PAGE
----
Finding his place in the world is difficult, but not for Bruno. He grows up with his uncle and aunt as an only child in a small mountain village of 14 inhabitants. Things like schooling, childhood, city and career are abstract concepts for him. Instead, he possesses knowledge of how to make cheese from fresh cow's milk, build stone walls and slaughter goats.

For the lonely city boy Pietro, who comes to the village over the summer, he sees in Bruno a freedom. The opposite of the traditional, academic future his father had conceived for him.

But Pietro's parents destroy something when, in all good faith, they offer to take Bruno home to Turin and let him go to school there. "It would destroy someone like Bruno," Pietro shouts in despair. He understands, despite his young age, that it is not possible to domesticate nature or change anyone's true calling. The parents' clumsy attempts to do just that have the consequence that Pietro and Bruno are not seen for 15 years.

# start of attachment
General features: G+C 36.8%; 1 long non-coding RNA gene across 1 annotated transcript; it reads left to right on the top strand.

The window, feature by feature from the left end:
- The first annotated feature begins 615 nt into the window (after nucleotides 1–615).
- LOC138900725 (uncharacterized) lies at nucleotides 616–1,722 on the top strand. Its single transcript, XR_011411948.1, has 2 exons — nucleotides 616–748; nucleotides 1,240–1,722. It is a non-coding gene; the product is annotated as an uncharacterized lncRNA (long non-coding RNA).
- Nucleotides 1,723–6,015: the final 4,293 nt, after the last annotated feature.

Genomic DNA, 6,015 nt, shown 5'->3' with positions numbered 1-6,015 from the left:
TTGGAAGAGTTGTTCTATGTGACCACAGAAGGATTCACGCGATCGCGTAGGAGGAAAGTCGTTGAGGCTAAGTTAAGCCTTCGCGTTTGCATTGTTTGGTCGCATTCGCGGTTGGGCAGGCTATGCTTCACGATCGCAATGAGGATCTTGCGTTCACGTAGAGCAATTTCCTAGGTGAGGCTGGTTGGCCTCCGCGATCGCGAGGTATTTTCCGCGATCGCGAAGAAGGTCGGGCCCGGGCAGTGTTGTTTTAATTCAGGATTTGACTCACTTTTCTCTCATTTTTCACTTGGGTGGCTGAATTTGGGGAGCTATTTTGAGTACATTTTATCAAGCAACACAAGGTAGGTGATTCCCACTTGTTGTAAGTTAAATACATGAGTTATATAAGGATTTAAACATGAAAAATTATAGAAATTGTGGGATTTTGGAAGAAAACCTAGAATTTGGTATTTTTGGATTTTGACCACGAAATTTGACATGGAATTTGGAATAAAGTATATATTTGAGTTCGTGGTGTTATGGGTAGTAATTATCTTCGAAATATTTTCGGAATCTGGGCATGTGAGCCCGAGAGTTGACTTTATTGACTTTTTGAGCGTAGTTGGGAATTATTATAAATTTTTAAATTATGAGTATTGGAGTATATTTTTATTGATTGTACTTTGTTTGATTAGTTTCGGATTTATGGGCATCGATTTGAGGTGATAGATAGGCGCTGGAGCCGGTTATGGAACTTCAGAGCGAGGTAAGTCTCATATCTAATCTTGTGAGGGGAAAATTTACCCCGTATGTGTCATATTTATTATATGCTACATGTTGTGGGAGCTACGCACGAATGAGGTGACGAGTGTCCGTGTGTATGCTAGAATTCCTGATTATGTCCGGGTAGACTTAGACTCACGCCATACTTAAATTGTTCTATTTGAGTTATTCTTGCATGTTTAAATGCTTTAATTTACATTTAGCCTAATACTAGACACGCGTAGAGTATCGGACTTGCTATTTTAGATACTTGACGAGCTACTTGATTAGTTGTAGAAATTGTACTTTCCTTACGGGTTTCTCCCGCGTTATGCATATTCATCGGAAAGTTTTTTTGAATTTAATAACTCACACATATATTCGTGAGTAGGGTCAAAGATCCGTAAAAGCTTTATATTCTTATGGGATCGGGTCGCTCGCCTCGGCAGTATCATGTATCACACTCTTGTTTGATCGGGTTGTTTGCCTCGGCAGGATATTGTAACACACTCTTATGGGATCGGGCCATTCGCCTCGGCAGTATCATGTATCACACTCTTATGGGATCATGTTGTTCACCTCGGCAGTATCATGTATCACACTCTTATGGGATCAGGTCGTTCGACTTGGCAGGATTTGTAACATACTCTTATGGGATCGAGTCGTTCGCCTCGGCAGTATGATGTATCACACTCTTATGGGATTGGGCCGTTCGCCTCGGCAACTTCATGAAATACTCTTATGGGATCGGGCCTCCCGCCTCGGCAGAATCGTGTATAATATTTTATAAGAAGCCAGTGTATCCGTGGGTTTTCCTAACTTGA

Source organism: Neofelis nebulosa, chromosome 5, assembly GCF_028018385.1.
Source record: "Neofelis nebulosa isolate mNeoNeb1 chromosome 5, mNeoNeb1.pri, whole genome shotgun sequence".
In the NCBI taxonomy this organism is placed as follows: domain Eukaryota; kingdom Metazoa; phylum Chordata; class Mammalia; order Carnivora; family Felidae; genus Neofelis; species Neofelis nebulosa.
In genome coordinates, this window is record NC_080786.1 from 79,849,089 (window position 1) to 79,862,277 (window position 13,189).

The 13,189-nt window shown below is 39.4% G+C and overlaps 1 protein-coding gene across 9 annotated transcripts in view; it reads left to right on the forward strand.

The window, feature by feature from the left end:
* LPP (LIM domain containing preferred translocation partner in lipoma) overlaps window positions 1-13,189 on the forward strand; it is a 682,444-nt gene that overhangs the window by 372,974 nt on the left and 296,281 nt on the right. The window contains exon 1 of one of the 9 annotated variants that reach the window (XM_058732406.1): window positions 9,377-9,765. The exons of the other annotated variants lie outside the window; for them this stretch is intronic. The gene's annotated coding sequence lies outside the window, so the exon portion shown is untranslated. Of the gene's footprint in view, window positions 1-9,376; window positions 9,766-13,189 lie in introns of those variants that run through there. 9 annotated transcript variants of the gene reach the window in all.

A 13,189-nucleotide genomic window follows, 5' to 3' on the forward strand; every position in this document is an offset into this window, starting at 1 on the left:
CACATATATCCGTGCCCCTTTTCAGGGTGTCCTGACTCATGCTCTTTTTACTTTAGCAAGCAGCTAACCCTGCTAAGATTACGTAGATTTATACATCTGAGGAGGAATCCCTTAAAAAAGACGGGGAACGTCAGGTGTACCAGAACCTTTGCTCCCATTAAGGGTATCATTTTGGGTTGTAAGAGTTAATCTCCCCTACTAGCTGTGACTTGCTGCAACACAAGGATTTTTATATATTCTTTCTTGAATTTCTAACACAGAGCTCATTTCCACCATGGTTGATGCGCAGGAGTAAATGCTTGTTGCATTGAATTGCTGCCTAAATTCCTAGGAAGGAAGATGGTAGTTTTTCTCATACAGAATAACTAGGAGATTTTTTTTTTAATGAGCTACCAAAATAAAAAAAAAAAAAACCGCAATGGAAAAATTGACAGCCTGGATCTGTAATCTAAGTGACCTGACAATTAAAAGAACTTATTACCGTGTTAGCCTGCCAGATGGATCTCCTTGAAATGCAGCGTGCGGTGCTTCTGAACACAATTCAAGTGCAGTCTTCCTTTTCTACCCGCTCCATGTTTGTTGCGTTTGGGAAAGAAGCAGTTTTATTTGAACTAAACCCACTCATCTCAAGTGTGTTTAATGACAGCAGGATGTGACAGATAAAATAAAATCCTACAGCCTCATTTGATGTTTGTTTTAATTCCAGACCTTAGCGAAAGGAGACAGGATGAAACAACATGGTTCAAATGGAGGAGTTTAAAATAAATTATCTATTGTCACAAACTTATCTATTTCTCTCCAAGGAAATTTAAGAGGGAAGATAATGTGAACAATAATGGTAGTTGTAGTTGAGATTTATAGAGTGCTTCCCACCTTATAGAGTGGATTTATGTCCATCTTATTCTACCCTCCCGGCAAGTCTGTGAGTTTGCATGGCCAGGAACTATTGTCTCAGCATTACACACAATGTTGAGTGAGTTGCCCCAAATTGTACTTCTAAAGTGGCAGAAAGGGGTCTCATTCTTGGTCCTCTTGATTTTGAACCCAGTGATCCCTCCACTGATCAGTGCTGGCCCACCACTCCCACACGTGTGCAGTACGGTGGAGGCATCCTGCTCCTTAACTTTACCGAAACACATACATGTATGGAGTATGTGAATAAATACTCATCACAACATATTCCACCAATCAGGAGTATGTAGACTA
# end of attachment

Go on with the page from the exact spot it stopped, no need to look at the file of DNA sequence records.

When fate brings them back together many years later, Bruno is where he should be, in the mountains, while Pietro has not yet found his way home. He travels the world, he ends up in Nepal and learns the legend of the eight mountains of the world. Some visit them all, others just one.

The fact that the film is long, almost two and a half hours, and is told at a slow pace certainly fits both the nature theme and the fact that the main characters slide in and out of each other's lives for over 30 years. But still makes it difficult to keep the energy up all the way.

The film is based on an award-winning novel from 2016, something you have had difficulty freeing yourself from, which is reinforced by the use of a narrative voice that is sometimes superfluous. Especially so when the author Paolo Cognetti's prose sparkles in the lines.

Like when the scientifically inclined father Giovanni says that "a glacier is the memory of hundreds of winters, which the ice preserves for us". Such images, both figurative and visual, make the film still stay in the mind.